Church of England Synod votes overwhelmingly in support of women bishops

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Canterbury Cathedral

Canterbury Cathedral. Photograph by galfred

The Church of England’s ruling General Synod has voted in support of proposals to allow the ordination of women bishops as soon as next year.

Members of the Synod voted overwhelmingly in favour of the proposal, which also includes the formation of an ombudsman to decide disputes, with 378 in favour, eight against, and 25 abstentions.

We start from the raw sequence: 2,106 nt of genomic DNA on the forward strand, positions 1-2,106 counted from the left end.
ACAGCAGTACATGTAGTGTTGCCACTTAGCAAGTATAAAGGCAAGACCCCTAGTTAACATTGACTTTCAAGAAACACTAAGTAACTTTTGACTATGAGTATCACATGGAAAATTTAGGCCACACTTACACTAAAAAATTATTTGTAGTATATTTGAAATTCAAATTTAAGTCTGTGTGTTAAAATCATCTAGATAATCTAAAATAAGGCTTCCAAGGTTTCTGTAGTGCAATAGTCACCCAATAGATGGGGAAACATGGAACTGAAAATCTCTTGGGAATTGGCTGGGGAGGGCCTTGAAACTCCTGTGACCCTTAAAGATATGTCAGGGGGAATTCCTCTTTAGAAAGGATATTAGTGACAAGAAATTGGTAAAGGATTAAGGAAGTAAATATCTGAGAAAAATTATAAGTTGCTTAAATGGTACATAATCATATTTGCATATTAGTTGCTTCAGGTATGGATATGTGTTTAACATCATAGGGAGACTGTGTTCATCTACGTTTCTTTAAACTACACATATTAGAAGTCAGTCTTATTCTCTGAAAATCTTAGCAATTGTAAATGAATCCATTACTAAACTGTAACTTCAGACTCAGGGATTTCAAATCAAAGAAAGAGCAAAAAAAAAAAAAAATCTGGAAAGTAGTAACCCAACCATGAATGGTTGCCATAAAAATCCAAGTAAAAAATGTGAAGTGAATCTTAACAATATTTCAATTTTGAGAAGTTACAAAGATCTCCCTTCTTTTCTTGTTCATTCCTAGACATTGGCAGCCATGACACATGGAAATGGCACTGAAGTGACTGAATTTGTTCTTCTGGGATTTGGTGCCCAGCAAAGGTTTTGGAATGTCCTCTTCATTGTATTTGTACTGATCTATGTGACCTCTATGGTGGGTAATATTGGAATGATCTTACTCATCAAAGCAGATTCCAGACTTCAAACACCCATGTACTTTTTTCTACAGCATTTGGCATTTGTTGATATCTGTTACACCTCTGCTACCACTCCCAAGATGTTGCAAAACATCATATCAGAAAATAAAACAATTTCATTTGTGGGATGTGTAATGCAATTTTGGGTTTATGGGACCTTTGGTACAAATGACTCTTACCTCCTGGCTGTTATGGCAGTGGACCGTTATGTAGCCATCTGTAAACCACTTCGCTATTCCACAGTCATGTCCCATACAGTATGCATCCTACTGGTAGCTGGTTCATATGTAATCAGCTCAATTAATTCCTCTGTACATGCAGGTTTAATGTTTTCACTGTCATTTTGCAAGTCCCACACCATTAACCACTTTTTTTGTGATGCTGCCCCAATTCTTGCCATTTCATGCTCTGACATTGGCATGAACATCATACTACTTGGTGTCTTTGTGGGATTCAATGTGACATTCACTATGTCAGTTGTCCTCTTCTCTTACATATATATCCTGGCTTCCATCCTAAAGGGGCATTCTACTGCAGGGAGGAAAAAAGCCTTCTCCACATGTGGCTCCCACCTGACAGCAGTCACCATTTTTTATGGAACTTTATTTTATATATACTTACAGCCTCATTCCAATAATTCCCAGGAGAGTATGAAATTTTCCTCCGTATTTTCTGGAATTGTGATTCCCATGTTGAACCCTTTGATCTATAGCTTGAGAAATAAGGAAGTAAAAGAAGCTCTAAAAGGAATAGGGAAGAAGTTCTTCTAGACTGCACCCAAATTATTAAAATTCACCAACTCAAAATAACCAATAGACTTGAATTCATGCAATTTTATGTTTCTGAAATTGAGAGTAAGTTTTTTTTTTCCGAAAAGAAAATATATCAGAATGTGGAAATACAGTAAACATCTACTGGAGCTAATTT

This votes paves the way for the endorsement of female bishops alongside guidance for parishes which currently reject such a role for women in an official “declaration”.

The ombudsman would be appointed by the archbishops, with the support of representatives from the clergy and lay in the General Synod, and would have the power to investigate any complaints about arrangements to introduce women bishops into parishes.

This vote comes a year after the General Synod voted against a previous plan to ordain women bishops by just six votes, plunging the church into crisis. The church was given an ultimatum in July, at the last General Synod, that of they did not move to introduce women bishops then parliament could be forced to intervene.

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